of life.” In this statement I am struck by the curious opposi- 
tion of “artist” to “public” — as though the creative person 
existed outside the human race and were engaged in a pro- 
fessional conspiracy to destroy it. What seems to me even 
more astonishing is the picture of the institutions of authority 
fighting, with their backs to the wall, against the embattled 
artists. Pity the poor, helpless, innocent State and her un- 
fortunate sister, the Church, who have nothing to defend 
themselves with against the poets except wealth and power, 
the police, the military, the courts, the concentration camps, 
and, if need be, the gunl (The State, of course, feels no 
compunction about applying these same instruments of per- 
suasion to the Church, when conflicting interests supervene 
to inhibit their sisterly affection.) 

I cannot applaud the justness or moderation or even the 
intelligence of an assertion that “no public or law ou^t, in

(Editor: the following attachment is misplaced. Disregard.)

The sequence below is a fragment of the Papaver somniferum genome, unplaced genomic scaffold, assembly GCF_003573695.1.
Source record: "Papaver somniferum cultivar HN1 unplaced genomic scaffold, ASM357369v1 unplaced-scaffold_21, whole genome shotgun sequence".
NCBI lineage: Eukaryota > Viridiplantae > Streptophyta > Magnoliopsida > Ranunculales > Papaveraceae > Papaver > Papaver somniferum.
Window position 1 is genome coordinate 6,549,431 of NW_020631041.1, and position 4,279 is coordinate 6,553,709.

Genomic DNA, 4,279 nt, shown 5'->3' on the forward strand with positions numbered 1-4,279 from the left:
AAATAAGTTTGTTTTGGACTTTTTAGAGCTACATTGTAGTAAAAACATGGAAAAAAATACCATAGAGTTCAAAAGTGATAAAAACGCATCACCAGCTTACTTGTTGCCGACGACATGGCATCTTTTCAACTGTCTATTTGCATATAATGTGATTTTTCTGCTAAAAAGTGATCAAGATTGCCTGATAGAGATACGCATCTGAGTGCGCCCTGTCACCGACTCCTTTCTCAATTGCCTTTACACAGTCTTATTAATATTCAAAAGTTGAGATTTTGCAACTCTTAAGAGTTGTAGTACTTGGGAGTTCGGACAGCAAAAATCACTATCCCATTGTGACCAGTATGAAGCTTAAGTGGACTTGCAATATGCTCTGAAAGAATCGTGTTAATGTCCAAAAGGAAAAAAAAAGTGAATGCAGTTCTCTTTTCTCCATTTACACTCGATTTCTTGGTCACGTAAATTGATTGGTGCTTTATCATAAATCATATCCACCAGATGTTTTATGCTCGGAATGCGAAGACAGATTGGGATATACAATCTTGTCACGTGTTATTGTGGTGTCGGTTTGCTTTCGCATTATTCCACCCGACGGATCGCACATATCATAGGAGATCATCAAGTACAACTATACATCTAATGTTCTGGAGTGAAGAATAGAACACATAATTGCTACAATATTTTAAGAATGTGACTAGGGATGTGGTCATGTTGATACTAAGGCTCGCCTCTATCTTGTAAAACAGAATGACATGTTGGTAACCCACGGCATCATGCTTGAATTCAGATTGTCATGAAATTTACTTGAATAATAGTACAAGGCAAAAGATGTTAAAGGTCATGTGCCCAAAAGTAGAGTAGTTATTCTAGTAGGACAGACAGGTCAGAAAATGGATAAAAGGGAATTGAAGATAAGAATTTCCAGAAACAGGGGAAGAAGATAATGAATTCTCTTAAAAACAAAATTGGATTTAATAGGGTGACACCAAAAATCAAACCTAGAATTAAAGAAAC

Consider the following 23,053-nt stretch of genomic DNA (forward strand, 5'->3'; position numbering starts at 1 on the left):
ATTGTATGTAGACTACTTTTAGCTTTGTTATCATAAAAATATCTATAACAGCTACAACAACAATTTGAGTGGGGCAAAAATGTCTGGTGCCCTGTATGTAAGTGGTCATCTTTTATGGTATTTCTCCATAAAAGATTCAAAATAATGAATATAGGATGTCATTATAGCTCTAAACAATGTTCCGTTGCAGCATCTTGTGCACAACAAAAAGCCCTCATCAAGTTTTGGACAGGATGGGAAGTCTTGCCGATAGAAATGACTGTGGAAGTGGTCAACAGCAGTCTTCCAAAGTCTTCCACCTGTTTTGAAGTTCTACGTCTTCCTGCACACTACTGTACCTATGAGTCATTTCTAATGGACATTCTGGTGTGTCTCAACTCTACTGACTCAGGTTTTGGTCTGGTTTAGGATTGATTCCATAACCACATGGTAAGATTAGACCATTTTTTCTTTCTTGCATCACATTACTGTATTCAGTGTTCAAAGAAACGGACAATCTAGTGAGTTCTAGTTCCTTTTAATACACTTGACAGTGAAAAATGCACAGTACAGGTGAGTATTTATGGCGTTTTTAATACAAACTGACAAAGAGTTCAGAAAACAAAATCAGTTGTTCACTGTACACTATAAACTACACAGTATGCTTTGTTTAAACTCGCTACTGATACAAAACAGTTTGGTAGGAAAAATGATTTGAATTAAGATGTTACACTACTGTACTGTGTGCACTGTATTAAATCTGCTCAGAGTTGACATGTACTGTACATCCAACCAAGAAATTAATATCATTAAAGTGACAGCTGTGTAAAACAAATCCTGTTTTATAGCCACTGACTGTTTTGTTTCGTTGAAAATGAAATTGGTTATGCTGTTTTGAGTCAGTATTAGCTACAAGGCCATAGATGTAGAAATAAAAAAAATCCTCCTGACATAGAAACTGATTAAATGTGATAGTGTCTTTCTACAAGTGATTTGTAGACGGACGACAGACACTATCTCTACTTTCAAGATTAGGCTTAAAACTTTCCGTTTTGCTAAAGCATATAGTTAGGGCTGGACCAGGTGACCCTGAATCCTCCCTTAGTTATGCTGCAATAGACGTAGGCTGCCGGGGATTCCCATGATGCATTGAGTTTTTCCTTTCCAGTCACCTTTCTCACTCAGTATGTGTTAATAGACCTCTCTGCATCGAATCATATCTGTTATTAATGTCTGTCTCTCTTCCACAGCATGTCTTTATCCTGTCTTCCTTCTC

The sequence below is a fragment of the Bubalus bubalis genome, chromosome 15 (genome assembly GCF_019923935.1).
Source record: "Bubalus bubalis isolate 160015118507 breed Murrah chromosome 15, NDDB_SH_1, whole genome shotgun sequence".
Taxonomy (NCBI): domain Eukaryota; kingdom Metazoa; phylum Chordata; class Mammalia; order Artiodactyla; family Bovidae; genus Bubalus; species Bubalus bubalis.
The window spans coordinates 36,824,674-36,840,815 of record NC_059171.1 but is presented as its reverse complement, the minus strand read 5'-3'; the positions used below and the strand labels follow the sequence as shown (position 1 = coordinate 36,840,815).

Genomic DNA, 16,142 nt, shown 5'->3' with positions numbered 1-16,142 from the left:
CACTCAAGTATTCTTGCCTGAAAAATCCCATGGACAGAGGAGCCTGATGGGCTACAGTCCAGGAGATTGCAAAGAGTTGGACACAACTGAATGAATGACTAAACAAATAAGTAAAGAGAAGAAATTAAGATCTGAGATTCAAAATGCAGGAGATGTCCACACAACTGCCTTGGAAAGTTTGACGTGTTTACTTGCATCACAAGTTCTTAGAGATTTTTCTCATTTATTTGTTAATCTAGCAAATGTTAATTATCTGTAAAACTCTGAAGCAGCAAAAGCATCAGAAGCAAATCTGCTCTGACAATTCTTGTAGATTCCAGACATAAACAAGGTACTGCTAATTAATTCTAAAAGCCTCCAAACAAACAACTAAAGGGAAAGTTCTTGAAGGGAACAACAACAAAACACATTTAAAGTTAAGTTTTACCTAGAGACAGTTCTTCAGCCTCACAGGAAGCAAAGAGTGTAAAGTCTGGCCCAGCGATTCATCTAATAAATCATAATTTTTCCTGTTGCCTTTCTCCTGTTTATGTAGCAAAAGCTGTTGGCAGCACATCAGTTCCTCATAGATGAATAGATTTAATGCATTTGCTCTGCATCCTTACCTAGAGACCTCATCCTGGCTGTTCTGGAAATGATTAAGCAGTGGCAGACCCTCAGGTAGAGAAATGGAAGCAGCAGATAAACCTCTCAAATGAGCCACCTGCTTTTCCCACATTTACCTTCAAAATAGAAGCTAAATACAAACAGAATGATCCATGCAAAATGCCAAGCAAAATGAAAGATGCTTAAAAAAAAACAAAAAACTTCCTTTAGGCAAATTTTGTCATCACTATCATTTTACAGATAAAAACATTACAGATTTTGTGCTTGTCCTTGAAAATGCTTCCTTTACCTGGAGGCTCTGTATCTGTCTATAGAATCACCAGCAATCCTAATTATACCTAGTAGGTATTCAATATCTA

a civilized country, to have the right to suppress or destroy 
a work of art, although it has the right to censure and 
condemn it, or even, in cases, to limit its circulation.” If 


POETRY : A Magazine of Verse 

it is conceded that artists must eatr whoever condones the 
restriction of their market (because “the public’ ' is dis- 
pleased) extenuates the not very mild or benignant process 
of starving them out. 

To grant authority to the ethical conscience over the 
aesthetic, no matter with what appeal for sweet reasonable- 
ness in action, is to accept the constitution and by-laws of 
the Society for the Suppression of Vice, to justify the anti- 
cultural ruffianism of local demagogues, to invite the disaster 
that has befallen art in the totalitarian states. 

The theory of the two consciences is not only inexpedient, 
but also in flat contradiction of the evidence. Above the 
level of the balladist, and not infrequently at that level, 
the poet is confronted by the ineluctable necessity of making 
moral judgments. The ethical significance is not always 
so conspicuous as in the work of Dante, Goethe, Milton, 
Tolstoy, and Thomas Mann, but, however elusiye, it is 
always there, the twin threads of good and evil running 
through the fabric. Mrs. Colum praises, elsewhere in her 
bookv Coleridge’s theory of the imagination. But Coleridge 
would haye been horrified at the divorce of the imagination